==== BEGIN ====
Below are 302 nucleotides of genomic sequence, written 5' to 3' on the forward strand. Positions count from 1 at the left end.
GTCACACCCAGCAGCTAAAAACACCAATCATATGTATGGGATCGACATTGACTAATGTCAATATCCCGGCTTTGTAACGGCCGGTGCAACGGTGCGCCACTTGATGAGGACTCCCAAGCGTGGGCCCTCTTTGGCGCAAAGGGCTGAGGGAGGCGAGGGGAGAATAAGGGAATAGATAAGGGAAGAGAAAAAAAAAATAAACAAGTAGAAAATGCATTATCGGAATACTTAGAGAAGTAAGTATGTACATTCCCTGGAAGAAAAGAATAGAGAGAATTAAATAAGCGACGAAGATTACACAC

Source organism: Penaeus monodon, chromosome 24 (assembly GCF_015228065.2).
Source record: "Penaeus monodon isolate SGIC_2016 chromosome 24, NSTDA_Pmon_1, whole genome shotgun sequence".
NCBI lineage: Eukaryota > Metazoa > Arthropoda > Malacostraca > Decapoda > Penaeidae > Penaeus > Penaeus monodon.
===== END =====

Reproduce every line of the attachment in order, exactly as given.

Below are 302 nucleotides of genomic sequence, written 5' to 3' on the forward strand. Positions count from 1 at the left end.
GTCACACCCAGCAGCTAAAAACACCAATCATATGTATGGGATCGACATTGACTAATGTCAATATCCCGGCTTTGTAACGGCCGGTGCAACGGTGCGCCACTTGATGAGGACTCCCAAGCGTGGGCCCTCTTTGGCGCAAAGGGCTGAGGGAGGCGAGGGGAGAATAAGGGAATAGATAAGGGAAGAGAAAAAAAAAATAAACAAGTAGAAAATGCATTATCGGAATACTTAGAGAAGTAAGTATGTACATTCCCTGGAAGAAAAGAATAGAGAGAATTAAATAAGCGACGAAGATTACACAC

Source organism: Penaeus monodon, chromosome 24 (assembly GCF_015228065.2).
Source record: "Penaeus monodon isolate SGIC_2016 chromosome 24, NSTDA_Pmon_1, whole genome shotgun sequence".
NCBI lineage: Eukaryota > Metazoa > Arthropoda > Malacostraca > Decapoda > Penaeidae > Penaeus > Penaeus monodon.